Toward a Local Healthcare Movement
There are easy analogies to be drawn between re-localizing healthcare and the currently popular local food movement (LFM). The LFM has been around for over 50 years but has gained significant popularity in recent years for several possible reasons:
- A “super-size fits all” food mentality offers nothing in the way of creative or unique eating experience and people are now demanding more variety
- The obesity epidemic…?
- Great marketing!
- People are tired of not knowing where their food comes from
In my mind, the first and fourth bullets could also support the need for a local healthcare movement.
A “super-size-fits-all” healthcare mentality offers nothing in the way of a personal healthcare experience and there should be a greater demand for it.
For over a decade, I saw the same doctor. During my last appointment, when I asked her for information on a personal health condition, her response was: “I don’t read the layperson text.” I was dumbfounded… It was then that I realized that, after all this time, I didn’t have a relationship with this doctor and, apparently, I was nothing more than the “next head of cattle” in her herd of nameless patients.
What I wanted was a doctor who wanted to engage me in my health long-term. In order for a doctor to be able to do that, it has to be a partnership. We both have to have committed to being partners in my healthcare over time. That is the only way to establish a relationship to manage my health.
Remember Little House on the Prairie? Imagine a modern day “Doc Baker of Walnut Grove”. This man knew up to 3 generations in a single family, having helped in the birthing of parents, children, and grandchildren. This type of doctor/patient relationship is still possible today, however, as the patient, the onus is on me to find that doctor and establish that relationship.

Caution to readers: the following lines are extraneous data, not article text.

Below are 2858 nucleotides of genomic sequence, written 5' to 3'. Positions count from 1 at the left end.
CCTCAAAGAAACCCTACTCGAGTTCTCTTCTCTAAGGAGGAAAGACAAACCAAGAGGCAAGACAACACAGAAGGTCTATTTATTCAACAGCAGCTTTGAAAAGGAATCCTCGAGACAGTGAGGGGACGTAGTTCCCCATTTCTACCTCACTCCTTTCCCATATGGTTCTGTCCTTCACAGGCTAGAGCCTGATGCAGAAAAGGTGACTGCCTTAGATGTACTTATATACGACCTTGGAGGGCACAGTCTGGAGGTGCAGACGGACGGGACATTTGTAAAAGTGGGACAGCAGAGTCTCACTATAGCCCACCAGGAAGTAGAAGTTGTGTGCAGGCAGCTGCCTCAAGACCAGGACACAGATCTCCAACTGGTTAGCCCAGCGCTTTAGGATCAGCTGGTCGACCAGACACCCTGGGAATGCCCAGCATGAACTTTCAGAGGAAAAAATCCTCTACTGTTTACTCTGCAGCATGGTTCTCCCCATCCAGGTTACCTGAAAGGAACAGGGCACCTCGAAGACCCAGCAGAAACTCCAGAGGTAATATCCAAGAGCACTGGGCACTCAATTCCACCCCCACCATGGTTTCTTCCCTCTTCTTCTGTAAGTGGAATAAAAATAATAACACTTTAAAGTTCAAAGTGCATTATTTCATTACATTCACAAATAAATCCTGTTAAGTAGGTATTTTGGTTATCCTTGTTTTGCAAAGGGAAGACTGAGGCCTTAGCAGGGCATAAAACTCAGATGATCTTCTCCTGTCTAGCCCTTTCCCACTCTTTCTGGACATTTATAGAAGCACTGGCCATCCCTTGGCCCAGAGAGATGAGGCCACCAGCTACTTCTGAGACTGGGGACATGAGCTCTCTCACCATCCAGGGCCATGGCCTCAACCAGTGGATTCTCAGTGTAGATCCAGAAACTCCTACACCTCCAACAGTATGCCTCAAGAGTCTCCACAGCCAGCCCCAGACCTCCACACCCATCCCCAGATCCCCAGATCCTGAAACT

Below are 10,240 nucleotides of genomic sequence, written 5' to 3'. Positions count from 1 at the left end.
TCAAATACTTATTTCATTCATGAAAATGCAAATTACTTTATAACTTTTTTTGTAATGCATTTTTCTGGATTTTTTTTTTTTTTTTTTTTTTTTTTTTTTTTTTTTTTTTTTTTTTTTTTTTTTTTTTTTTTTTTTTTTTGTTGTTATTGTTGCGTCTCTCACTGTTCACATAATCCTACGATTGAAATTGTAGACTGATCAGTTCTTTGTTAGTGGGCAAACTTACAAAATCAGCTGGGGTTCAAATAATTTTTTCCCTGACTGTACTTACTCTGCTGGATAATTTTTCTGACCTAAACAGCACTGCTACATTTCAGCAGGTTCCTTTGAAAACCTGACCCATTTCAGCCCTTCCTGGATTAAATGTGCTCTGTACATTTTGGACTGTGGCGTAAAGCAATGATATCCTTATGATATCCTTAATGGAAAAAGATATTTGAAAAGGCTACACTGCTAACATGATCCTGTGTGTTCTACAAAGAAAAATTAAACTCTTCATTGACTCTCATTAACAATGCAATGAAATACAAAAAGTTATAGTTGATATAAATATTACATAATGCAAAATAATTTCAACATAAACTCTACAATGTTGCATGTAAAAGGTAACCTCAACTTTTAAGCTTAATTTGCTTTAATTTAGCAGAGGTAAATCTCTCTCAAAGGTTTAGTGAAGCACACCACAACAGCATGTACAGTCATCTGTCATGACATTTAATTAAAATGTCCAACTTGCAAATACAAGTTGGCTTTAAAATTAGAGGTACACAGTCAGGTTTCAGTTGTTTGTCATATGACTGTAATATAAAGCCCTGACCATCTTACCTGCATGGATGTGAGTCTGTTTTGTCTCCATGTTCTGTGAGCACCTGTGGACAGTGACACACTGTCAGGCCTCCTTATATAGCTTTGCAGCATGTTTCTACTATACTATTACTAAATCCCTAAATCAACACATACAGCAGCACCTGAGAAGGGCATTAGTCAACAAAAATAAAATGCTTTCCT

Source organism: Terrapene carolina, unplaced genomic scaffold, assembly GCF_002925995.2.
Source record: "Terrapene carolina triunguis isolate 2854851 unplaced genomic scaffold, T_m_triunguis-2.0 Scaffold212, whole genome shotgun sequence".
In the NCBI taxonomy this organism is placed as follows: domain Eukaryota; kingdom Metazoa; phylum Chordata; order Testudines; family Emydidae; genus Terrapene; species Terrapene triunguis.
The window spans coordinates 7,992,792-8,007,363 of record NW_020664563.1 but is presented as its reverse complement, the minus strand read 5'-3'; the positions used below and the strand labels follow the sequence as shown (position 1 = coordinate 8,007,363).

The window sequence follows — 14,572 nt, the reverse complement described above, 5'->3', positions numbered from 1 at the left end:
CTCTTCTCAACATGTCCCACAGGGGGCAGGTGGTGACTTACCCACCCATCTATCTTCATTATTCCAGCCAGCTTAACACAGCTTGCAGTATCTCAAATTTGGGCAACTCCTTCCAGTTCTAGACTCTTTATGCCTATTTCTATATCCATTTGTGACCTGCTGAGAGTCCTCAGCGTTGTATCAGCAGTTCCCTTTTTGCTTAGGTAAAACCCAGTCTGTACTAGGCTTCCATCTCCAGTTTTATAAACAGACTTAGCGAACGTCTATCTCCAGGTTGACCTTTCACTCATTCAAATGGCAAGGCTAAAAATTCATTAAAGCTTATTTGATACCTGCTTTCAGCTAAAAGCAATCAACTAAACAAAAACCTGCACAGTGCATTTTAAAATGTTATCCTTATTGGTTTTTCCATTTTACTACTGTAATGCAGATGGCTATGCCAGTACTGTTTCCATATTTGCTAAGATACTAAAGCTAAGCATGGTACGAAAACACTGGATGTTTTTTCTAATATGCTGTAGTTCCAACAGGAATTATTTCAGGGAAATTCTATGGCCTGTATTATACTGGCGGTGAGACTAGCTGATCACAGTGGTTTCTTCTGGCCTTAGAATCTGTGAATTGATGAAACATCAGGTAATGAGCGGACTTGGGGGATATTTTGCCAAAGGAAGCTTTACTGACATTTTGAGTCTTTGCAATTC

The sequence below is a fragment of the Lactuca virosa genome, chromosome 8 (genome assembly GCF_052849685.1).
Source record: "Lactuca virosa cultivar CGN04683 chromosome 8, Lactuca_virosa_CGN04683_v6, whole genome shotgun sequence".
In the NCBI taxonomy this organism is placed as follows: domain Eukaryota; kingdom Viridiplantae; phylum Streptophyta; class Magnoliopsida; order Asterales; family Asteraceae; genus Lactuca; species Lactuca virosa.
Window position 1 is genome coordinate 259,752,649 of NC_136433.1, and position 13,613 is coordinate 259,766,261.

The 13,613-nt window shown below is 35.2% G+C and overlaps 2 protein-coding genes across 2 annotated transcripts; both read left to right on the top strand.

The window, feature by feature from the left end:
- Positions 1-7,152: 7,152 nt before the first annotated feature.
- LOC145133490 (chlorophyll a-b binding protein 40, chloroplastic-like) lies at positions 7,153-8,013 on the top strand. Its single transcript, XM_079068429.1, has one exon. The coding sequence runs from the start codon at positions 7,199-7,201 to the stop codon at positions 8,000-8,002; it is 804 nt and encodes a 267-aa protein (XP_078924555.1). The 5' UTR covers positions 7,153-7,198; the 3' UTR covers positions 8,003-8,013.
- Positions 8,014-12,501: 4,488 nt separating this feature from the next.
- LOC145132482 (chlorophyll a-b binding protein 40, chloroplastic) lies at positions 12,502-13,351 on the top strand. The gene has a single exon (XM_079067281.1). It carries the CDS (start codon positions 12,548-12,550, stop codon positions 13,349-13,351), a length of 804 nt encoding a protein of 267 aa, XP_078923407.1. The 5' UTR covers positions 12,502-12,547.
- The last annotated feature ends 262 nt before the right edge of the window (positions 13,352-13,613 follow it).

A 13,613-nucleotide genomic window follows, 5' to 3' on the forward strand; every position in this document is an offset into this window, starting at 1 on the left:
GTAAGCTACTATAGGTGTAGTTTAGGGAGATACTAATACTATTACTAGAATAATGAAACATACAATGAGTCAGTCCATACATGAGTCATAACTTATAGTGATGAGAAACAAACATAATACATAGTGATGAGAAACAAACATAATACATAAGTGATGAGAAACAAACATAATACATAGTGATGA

People are tired of not knowing “where their healthcare comes from”
The word “Local” in “Local Food Movement” doesn’t appear to have an official definition by any authoritative body. Numerous sources cite an amendment to the Farm Bill of 2008 where “local” is defined as “(I) the locality or region in which the final product is marketed, so that the total distance that the product is transported is less than 400 miles from the origin of the product; or ‘‘(II) the State in which the product is produced.”
400 miles. I live in Atlanta so that is roughly a circumference that would involve Louisville, KY (421mi), Raleigh, NC (437mi), Orlando, FL (438mi), Jackson, MS (381mi) and Memphis, TN (384mi).
While I am willing for my food to come from that distance, I would rather my healthcare be truly local. I want a doctor that is from my community, knows me and my family and can identify with my socio-economic lifestyle. I want a doc who not only knows my medical history but wants to partner with me in my health over time.
So I sought one out. After some “misses”, I finally found the modern-day Doc Baker of Walnut Grove. My general practitioner’s practice is 1.5 miles from my home. I can walk there. Many of my friends and neighbors also see him. When I walk in for an appointment, he can recall my health history as well as the in-depth conversations we have had about my health. It is refreshing and very reassuring to be pro-actively engaged in my health and to no longer be a “head of cattle”.
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